Wednesday, December 19, 2007

Sip with care: Imperial stout

In his review of Imperial Stouts in the Food Section of the Washington Post this morning, Greg Kitsock writes:

Imperial stouts pair well with Stilton cheese, walnuts, fruitcake soaked in rum, high end chocolates, and any super-rich dessert.

Several years ago, I challenged the chef at the Sputnik Café (near to Annapolis, Maryland) to create a dish which combined three of the above five pairings.

He acquiesced.
imported by B. United International
At a beer dinner, he served his patrons a cheesecake of Stilton and pastry, topped with figs and toasted walnuts, and drizzled with honey. What an amazing treat Chef David Brown had created, although some diners were at first surprised. He had but slightly sweetened the Stilton cheese.

I paired his cheesecake with the adjectivally rich Albert Le Coq Imperial Extra Double Imperial Stout.

The A. Le Coq company was founded in London in the early 1800s by Albert Le Coq, a Belgian merchant. He brewed and exported a strong stout exclusively for the Russian market.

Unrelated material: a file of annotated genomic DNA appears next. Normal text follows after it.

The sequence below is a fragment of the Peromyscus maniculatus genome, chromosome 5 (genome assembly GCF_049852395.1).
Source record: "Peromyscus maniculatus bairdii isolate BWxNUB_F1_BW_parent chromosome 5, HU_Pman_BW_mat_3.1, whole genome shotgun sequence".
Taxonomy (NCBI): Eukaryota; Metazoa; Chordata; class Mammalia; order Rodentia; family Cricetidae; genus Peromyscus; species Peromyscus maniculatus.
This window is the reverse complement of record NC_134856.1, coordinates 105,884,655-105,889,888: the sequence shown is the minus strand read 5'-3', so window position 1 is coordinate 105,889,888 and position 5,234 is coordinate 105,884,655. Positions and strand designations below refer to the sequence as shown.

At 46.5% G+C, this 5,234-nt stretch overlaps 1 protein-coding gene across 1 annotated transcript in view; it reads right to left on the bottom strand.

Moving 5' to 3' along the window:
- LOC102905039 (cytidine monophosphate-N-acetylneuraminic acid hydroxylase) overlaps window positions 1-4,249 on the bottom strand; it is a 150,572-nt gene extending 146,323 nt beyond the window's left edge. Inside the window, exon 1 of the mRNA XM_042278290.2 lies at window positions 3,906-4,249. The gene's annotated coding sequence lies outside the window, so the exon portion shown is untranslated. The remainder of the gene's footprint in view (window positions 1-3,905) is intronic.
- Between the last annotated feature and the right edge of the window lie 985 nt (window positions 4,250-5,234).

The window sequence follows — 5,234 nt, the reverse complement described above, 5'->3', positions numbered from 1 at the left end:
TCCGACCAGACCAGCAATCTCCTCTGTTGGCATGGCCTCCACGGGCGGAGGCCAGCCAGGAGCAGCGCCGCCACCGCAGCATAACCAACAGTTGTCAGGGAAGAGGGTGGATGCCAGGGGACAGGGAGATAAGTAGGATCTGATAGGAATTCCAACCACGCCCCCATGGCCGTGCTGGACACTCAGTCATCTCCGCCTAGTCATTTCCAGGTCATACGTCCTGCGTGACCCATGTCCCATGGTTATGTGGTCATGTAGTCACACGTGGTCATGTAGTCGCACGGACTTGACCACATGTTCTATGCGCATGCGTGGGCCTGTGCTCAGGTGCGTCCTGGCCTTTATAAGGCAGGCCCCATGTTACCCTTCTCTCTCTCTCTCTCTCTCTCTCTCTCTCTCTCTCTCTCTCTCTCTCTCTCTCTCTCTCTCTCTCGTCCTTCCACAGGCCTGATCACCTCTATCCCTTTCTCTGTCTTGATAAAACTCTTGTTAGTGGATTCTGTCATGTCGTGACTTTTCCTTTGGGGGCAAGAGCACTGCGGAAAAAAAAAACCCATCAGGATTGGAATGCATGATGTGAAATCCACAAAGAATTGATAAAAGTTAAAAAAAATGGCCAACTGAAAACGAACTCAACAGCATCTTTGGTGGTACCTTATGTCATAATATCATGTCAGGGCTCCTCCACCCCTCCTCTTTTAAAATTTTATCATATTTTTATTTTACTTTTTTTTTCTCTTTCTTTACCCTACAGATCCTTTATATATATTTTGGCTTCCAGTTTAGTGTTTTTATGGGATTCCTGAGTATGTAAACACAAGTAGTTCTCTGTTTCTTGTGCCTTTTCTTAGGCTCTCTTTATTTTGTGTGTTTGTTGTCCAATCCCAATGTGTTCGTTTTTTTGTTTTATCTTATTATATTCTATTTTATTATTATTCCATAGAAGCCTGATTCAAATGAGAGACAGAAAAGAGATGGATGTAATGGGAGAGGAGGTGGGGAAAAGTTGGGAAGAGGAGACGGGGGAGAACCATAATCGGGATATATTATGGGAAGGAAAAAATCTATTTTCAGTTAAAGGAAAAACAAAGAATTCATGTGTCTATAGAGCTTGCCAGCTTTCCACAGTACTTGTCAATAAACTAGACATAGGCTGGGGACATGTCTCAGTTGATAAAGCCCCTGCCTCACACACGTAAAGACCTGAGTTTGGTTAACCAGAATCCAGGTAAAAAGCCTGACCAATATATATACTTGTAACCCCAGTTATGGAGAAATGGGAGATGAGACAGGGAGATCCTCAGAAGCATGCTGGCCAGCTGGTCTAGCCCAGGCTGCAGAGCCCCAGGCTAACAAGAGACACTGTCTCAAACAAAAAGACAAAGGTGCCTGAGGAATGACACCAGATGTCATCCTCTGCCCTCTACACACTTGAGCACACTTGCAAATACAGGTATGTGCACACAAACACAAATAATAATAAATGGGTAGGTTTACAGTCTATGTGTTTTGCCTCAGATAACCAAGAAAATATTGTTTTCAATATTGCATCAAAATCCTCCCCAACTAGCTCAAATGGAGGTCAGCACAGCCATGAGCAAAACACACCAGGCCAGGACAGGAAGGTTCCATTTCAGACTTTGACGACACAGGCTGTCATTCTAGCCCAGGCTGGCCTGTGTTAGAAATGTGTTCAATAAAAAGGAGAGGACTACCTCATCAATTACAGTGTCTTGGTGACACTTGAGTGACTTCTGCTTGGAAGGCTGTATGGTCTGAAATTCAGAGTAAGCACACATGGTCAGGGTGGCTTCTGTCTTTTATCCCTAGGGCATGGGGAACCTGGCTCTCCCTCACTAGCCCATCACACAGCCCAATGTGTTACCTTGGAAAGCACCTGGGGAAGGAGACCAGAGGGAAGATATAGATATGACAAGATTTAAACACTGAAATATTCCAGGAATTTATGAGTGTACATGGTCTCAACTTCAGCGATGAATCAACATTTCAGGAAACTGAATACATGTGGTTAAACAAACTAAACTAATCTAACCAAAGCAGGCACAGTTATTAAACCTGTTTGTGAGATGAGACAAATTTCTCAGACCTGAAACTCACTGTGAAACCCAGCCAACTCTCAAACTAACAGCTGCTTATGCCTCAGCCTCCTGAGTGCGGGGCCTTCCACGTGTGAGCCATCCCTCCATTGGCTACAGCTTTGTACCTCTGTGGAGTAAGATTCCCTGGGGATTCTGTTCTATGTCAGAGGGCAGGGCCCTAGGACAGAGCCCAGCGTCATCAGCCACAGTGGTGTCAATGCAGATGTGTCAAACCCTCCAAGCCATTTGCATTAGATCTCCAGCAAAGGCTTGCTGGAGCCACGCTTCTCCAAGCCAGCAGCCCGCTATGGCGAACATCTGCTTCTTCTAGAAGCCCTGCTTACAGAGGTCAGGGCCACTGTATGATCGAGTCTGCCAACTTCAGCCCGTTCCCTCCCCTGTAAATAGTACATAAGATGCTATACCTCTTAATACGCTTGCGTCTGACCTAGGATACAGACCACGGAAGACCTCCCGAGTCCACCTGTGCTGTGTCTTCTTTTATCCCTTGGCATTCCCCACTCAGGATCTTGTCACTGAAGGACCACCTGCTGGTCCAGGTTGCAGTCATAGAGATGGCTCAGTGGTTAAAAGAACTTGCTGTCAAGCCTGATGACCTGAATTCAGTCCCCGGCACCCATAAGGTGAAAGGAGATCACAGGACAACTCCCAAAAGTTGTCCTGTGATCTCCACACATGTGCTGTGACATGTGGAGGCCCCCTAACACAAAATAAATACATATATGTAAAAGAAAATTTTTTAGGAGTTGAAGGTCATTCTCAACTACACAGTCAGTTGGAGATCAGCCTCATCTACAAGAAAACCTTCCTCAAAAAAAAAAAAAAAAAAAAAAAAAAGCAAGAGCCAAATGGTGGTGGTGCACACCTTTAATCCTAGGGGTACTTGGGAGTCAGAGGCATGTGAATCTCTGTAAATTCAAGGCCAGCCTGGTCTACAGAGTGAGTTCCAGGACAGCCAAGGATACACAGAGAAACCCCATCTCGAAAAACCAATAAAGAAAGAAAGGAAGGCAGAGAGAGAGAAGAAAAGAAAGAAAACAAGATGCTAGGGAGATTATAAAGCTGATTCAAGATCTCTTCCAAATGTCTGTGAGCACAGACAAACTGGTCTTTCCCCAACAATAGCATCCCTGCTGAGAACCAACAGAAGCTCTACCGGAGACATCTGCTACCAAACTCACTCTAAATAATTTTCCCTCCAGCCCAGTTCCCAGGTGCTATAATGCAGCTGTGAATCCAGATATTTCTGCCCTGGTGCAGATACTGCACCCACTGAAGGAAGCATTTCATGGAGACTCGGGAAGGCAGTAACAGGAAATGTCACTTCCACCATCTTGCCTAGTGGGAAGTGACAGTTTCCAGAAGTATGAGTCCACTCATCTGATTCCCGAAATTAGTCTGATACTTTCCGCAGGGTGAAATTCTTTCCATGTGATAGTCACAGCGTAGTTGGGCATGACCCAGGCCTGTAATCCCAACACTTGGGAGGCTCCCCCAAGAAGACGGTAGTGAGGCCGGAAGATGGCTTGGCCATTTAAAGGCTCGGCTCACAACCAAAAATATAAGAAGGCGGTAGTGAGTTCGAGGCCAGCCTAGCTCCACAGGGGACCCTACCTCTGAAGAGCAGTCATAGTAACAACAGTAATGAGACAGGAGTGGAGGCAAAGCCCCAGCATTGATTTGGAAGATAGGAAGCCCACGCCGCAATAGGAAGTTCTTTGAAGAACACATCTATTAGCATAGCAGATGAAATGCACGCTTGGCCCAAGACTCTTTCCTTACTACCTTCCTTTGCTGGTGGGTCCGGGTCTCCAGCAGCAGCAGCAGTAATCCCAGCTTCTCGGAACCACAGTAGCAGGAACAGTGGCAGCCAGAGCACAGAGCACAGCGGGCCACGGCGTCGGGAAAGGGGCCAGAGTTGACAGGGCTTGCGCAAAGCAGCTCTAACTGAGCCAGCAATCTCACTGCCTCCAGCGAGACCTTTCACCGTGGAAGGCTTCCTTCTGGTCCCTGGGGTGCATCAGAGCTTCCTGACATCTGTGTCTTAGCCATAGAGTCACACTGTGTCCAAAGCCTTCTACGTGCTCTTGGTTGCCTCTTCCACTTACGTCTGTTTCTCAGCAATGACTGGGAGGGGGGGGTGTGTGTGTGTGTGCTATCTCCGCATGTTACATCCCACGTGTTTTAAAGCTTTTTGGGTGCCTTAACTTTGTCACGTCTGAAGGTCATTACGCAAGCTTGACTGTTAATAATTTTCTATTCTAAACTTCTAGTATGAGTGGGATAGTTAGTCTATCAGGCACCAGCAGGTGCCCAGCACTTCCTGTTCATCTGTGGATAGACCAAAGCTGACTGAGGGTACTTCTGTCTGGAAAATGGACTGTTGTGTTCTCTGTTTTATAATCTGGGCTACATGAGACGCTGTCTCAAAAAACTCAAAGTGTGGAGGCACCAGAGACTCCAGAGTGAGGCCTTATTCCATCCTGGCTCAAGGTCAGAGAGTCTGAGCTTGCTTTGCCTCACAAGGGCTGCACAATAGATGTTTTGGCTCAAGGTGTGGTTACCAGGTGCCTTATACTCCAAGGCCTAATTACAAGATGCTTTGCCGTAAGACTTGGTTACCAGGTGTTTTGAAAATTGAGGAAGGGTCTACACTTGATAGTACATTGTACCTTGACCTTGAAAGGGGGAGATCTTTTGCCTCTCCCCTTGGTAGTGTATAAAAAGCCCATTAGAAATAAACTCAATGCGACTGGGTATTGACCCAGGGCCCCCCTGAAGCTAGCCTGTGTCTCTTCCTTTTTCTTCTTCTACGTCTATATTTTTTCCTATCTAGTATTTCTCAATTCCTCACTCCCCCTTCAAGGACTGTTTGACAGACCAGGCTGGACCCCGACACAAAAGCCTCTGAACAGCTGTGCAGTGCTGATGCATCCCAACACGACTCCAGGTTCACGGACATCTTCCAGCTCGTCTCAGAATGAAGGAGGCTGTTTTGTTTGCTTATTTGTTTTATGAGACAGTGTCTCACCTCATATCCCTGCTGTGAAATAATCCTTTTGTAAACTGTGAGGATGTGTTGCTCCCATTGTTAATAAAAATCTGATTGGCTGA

In the early 20th century, the company opened a brewery in Estonia — cheaper transportation costs, after all. But soon the "untidiness" (to borrow from our previous Defense Secretary) of the Russian Revolution intervened. The brewery continued on; the beer did not.

The English brewery Harvey's brews it now — allegedly with the original recipe — with permission from the Le Coq family's estate.

Tasting Albert Le Coq Imperial Extra Double Imperial Stout exposes the shallowness of some good-beer drinkers when they reduce a beer to its recipe parts: how many bittering units (IBUs), what's the original gravity (OG), etc.

This beer contains 'only' 50 IBUs of hop bitterness, 'only' 9% alcohol by volume (abv) — but my, oh my!

The intense roasted bitterness, tar notes, licorice notes, sherry notes, deep dark unctiousness, all are blended together in a profound way. This is indeed an after-dinner drink, a 'warmer' for a blustery winter's night.

Sip with care — with some Stilton on the side.

The Albert Le Coq is not mentioned in the above Washington Post piece. Instead the emphasis is on fine American examples, such as these two personal favorites: Legends Imperial Stout from Richmond, Virginia, and Storm King from Victory of Pennsylvania.

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